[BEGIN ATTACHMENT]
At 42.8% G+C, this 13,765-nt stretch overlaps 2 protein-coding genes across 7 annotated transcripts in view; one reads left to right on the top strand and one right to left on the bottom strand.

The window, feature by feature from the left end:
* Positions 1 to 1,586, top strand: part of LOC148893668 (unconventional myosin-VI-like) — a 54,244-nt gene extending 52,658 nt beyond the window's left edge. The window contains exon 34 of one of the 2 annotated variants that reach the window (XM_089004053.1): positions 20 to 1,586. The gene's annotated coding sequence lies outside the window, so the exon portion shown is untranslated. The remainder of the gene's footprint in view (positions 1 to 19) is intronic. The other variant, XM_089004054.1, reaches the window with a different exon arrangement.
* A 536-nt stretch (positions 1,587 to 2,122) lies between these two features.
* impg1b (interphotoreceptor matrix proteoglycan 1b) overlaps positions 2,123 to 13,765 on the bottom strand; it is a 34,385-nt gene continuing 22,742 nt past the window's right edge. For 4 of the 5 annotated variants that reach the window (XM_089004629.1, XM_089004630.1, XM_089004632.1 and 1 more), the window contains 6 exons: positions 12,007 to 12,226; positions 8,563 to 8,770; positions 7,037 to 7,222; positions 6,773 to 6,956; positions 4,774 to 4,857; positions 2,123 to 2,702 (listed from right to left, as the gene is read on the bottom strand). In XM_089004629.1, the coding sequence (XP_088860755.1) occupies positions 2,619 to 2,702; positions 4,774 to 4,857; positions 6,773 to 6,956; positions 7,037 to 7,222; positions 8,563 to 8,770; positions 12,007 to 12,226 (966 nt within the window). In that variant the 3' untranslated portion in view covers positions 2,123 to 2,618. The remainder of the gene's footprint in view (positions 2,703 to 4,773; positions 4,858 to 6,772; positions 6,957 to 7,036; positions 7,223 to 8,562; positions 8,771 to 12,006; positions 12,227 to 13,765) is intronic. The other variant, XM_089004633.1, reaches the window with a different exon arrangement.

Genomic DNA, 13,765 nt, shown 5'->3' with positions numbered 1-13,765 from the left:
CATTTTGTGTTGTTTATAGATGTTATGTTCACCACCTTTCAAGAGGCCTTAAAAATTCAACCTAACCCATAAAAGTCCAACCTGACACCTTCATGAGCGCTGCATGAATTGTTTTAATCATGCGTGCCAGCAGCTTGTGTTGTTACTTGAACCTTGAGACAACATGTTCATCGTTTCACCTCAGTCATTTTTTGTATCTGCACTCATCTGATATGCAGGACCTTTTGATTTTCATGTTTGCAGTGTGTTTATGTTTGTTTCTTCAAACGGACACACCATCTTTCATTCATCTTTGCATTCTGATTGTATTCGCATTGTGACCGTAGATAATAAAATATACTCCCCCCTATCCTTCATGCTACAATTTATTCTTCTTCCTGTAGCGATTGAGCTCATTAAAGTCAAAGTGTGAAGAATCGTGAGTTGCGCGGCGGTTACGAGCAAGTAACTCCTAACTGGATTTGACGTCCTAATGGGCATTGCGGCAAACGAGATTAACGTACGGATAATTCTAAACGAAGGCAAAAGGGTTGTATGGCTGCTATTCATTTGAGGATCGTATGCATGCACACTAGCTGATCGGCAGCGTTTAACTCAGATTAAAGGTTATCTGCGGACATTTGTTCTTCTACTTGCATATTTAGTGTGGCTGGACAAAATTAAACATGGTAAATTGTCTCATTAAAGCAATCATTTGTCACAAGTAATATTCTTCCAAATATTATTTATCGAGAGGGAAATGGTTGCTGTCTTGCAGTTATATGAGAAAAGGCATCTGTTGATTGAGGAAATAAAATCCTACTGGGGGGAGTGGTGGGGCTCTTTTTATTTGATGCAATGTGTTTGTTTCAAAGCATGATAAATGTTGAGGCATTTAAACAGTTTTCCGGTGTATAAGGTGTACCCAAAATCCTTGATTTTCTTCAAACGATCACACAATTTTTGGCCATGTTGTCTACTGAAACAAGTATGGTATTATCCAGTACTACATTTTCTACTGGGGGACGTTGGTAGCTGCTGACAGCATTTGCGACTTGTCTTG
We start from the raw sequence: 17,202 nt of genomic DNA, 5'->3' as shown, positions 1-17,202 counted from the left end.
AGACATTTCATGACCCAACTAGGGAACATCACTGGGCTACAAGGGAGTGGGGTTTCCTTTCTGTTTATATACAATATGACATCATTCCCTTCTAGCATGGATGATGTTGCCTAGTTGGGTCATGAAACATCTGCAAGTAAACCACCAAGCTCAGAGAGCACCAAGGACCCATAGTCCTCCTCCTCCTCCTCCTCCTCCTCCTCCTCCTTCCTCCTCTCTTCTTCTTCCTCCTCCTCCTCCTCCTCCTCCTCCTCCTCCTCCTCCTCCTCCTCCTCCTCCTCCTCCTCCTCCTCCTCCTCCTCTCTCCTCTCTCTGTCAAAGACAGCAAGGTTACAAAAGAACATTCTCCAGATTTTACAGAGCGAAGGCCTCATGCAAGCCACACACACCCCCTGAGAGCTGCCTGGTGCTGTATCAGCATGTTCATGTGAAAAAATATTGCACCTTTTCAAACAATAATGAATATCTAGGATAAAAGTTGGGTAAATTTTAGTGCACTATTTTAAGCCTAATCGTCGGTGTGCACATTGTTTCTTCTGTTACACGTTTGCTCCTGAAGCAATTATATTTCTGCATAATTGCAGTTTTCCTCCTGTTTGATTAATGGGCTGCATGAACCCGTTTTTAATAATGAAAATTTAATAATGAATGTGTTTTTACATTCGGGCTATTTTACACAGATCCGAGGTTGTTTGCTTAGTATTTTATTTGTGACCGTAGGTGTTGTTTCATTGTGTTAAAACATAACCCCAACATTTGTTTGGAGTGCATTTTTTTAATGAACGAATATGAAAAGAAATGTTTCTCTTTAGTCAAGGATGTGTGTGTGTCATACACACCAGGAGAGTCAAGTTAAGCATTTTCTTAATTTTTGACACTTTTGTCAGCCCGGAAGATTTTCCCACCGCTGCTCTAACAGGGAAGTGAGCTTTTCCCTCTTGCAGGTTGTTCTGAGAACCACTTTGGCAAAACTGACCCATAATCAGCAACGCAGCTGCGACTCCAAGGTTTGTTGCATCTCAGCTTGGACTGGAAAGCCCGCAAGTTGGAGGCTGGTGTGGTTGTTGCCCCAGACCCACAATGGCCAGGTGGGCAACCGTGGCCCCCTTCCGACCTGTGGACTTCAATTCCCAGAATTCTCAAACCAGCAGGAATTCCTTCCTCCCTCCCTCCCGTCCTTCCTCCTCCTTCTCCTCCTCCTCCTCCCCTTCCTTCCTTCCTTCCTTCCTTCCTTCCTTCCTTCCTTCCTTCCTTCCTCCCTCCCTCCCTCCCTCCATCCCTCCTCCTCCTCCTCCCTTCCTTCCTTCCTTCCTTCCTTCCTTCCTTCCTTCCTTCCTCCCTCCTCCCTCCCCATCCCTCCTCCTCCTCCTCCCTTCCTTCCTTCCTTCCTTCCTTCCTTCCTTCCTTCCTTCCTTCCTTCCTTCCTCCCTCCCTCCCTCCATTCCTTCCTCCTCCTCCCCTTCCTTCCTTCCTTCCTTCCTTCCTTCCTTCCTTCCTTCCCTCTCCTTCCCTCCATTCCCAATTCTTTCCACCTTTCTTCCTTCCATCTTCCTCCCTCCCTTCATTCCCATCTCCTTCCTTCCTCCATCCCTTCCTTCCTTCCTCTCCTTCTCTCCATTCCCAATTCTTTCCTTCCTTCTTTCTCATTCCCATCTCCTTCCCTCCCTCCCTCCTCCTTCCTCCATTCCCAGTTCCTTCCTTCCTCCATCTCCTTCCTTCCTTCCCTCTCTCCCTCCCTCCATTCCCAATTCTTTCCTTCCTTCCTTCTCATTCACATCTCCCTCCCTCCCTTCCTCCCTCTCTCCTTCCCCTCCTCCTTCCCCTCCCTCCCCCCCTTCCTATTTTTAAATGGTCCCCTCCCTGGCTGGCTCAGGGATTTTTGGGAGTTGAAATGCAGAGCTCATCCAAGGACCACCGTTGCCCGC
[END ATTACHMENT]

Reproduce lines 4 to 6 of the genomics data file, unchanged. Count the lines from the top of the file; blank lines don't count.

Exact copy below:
* A 536-nt stretch (positions 1,587 to 2,122) lies between these two features.
* impg1b (interphotoreceptor matrix proteoglycan 1b) overlaps positions 2,123 to 13,765 on the bottom strand; it is a 34,385-nt gene continuing 22,742 nt past the window's right edge. For 4 of the 5 annotated variants that reach the window (XM_089004629.1, XM_089004630.1, XM_089004632.1 and 1 more), the window contains 6 exons: positions 12,007 to 12,226; positions 8,563 to 8,770; positions 7,037 to 7,222; positions 6,773 to 6,956; positions 4,774 to 4,857; positions 2,123 to 2,702 (listed from right to left, as the gene is read on the bottom strand). In XM_089004629.1, the coding sequence (XP_088860755.1) occupies positions 2,619 to 2,702; positions 4,774 to 4,857; positions 6,773 to 6,956; positions 7,037 to 7,222; positions 8,563 to 8,770; positions 12,007 to 12,226 (966 nt within the window). In that variant the 3' untranslated portion in view covers positions 2,123 to 2,618. The remainder of the gene's footprint in view (positions 2,703 to 4,773; positions 4,858 to 6,772; positions 6,957 to 7,036; positions 7,223 to 8,562; positions 8,771 to 12,006; positions 12,227 to 13,765) is intronic. The other variant, XM_089004633.1, reaches the window with a different exon arrangement.

Genomic DNA, 13,765 nt, shown 5'->3' with positions numbered 1-13,765 from the left: